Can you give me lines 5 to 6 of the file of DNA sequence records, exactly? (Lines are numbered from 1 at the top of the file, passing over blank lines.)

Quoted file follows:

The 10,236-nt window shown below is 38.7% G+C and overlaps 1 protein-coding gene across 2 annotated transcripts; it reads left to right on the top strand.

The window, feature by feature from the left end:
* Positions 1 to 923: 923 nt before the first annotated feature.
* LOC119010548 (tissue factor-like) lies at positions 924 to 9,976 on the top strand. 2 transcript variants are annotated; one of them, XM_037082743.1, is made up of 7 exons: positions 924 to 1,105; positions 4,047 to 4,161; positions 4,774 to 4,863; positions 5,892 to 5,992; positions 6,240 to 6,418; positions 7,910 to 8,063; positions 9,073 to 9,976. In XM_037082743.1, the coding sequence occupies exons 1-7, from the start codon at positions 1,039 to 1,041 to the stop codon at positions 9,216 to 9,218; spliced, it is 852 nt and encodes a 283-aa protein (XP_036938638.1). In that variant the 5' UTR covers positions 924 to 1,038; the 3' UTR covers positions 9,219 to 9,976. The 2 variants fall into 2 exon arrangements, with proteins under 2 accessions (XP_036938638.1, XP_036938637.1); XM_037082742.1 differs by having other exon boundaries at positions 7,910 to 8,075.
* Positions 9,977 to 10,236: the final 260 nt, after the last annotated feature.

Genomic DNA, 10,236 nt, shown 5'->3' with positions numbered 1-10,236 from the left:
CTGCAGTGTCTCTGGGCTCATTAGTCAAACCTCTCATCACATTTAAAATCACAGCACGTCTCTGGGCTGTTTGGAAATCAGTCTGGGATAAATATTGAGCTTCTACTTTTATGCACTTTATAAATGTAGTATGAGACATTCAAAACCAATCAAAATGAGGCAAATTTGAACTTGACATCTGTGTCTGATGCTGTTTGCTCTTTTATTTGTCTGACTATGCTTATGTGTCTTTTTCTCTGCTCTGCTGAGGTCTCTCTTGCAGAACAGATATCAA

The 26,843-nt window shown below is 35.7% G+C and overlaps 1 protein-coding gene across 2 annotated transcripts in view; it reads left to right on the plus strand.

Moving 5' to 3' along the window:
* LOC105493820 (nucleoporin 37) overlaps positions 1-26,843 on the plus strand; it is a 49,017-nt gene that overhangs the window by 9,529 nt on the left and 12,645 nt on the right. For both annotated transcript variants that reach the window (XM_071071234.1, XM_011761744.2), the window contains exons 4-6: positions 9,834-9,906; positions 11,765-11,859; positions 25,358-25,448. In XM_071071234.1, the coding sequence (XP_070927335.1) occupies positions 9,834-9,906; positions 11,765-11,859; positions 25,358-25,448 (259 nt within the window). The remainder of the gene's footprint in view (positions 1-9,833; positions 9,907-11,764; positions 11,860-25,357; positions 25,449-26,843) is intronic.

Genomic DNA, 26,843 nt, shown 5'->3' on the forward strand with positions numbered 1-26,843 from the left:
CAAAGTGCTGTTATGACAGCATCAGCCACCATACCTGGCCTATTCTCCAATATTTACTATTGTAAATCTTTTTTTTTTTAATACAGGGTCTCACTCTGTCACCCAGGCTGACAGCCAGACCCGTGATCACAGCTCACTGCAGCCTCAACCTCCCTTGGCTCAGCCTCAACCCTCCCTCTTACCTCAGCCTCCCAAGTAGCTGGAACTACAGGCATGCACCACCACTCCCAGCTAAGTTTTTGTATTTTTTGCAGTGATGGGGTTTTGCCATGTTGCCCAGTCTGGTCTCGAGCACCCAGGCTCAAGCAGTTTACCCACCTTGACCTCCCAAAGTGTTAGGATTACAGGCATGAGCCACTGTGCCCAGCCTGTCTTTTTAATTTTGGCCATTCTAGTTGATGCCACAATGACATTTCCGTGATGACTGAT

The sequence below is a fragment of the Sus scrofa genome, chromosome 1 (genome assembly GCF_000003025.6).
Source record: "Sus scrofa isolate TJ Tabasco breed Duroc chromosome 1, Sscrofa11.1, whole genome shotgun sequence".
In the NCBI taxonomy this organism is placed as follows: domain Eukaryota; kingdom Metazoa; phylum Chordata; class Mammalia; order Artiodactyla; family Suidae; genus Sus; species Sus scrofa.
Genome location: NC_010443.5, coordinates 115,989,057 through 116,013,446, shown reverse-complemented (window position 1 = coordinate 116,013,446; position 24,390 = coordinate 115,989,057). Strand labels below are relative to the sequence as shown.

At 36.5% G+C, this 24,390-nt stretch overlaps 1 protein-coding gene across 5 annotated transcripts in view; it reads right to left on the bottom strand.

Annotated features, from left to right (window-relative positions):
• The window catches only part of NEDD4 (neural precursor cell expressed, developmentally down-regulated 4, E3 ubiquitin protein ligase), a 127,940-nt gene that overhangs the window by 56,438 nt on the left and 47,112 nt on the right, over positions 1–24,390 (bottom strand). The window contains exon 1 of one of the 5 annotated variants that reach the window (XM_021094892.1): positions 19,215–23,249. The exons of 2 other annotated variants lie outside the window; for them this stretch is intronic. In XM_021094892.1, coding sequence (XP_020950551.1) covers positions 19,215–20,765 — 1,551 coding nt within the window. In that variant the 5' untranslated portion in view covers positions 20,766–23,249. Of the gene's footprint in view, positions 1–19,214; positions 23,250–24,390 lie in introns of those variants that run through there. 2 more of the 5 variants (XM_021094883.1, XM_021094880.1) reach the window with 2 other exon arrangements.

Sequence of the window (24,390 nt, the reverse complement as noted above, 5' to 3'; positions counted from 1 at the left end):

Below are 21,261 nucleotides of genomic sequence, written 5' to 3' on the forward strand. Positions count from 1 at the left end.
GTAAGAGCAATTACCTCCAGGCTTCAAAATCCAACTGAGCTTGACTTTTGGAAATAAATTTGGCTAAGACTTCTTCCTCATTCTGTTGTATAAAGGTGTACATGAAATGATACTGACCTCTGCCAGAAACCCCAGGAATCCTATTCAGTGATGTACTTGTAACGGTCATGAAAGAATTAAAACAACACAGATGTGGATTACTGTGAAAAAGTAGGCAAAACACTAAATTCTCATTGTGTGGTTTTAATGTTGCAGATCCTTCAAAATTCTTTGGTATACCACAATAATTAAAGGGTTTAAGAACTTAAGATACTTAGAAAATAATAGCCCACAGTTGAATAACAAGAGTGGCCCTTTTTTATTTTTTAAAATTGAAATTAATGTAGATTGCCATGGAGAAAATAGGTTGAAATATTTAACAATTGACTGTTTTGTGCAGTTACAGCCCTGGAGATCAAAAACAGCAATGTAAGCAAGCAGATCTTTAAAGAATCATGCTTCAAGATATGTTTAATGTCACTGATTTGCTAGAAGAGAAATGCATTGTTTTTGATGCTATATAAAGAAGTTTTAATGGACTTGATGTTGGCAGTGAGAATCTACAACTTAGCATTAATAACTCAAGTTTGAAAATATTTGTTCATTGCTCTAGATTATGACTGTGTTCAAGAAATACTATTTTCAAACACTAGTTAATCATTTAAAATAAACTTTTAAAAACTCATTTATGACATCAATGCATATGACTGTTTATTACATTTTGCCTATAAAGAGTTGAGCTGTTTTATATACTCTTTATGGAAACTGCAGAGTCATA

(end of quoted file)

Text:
* Positions 9,977 to 10,236: the final 260 nt, after the last annotated feature.

Genomic DNA, 10,236 nt, shown 5'->3' with positions numbered 1-10,236 from the left: